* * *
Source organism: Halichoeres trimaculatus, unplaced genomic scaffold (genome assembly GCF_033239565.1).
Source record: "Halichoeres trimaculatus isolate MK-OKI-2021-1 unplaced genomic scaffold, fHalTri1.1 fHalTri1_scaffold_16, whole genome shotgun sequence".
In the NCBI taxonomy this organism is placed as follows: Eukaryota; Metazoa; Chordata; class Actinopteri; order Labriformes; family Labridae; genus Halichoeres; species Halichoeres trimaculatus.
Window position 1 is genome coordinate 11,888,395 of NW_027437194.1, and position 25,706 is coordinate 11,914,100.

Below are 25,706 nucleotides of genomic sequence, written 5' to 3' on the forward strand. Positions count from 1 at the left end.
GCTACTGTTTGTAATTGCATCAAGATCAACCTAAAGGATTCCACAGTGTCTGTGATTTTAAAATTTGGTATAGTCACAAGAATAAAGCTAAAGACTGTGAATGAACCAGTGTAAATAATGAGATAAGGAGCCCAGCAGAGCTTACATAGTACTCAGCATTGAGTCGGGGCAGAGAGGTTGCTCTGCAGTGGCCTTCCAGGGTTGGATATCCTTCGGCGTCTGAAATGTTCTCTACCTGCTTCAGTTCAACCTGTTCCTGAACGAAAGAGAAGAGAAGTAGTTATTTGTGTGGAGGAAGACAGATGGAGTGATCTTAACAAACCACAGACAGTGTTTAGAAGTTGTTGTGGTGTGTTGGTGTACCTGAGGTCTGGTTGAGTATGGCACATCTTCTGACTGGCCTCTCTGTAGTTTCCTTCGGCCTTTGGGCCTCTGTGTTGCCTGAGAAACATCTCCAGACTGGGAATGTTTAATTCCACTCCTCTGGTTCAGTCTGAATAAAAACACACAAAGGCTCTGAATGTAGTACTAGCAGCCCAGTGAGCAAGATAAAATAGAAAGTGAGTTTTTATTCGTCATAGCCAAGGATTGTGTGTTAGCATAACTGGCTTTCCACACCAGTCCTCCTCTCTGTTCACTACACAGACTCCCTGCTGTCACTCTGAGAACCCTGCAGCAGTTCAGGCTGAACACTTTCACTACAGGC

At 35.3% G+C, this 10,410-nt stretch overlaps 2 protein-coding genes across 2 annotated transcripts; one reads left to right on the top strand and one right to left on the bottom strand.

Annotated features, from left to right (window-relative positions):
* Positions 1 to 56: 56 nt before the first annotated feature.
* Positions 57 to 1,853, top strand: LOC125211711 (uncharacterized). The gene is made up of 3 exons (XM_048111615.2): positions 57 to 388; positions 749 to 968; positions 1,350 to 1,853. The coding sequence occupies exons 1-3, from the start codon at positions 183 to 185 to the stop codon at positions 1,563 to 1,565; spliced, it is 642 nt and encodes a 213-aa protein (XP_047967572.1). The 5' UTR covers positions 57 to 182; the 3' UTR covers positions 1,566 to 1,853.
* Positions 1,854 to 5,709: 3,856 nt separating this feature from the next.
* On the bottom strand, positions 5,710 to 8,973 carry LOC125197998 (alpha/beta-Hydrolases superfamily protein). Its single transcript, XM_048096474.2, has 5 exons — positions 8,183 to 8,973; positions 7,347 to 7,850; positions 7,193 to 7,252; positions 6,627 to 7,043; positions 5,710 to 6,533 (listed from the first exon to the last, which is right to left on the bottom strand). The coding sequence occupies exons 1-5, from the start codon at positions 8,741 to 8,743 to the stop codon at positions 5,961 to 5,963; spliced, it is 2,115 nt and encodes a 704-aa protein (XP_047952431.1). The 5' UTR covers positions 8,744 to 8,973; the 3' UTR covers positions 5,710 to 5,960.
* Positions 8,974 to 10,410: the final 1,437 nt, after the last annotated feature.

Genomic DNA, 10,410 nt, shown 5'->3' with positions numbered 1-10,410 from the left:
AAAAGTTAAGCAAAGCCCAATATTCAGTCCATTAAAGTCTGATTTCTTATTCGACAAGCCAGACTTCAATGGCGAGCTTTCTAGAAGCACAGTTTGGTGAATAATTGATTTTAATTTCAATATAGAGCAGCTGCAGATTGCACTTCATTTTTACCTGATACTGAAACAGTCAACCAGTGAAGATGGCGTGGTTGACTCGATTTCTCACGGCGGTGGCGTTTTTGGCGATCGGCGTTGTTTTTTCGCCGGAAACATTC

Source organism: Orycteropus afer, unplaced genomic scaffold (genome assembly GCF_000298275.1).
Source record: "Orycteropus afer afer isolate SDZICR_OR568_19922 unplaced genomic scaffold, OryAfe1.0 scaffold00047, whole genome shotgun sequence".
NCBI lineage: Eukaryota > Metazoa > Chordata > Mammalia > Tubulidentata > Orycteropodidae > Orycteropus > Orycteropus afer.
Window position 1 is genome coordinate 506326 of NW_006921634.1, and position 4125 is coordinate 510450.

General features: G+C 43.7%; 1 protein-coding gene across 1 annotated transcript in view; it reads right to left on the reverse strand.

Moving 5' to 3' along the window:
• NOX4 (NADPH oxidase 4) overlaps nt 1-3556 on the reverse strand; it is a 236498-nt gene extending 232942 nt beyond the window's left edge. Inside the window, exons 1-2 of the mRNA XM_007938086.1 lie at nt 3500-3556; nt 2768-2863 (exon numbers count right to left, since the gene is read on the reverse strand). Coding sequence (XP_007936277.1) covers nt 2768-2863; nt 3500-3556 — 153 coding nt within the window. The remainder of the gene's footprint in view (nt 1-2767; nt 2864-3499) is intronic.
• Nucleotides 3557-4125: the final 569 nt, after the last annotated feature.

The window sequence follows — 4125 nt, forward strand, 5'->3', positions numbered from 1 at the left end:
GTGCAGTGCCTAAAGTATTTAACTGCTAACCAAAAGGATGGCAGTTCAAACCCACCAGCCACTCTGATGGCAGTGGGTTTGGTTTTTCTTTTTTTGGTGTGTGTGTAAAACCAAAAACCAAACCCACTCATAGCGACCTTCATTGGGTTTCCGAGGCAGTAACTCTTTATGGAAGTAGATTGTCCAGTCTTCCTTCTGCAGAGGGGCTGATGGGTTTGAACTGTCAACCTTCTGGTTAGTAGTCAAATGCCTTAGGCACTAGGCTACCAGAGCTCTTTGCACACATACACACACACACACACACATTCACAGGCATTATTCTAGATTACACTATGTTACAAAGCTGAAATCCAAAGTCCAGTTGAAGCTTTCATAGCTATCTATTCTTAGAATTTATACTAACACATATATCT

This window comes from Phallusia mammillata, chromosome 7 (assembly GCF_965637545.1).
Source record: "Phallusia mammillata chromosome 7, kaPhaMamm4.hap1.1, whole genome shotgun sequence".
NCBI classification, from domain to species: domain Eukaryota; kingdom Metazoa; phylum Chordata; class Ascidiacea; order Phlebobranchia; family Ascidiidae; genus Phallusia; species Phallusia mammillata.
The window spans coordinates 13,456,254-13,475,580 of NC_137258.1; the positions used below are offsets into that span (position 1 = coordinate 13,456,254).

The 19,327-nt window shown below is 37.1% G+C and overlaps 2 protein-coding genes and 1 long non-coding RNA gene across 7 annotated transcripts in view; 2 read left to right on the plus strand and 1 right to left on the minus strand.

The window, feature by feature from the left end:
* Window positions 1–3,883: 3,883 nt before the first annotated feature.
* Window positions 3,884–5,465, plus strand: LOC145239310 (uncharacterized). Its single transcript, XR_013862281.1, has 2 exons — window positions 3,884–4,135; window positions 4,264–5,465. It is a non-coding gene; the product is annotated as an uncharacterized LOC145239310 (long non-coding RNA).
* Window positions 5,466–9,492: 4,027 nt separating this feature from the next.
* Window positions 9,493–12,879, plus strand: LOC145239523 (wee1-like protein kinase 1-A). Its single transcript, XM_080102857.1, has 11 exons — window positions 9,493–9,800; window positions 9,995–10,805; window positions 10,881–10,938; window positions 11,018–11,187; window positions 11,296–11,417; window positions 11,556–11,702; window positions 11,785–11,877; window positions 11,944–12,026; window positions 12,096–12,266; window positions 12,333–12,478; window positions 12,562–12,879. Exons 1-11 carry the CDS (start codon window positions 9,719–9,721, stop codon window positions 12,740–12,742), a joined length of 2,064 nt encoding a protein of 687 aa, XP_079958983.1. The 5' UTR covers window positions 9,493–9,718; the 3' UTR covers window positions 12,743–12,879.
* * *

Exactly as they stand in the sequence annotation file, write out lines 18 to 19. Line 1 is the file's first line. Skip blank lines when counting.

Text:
NCBI lineage: Eukaryota > Metazoa > Chordata > Mammalia > Tubulidentata > Orycteropodidae > Orycteropus > Orycteropus afer.
Window position 1 is genome coordinate 506326 of NW_006921634.1, and position 4125 is coordinate 510450.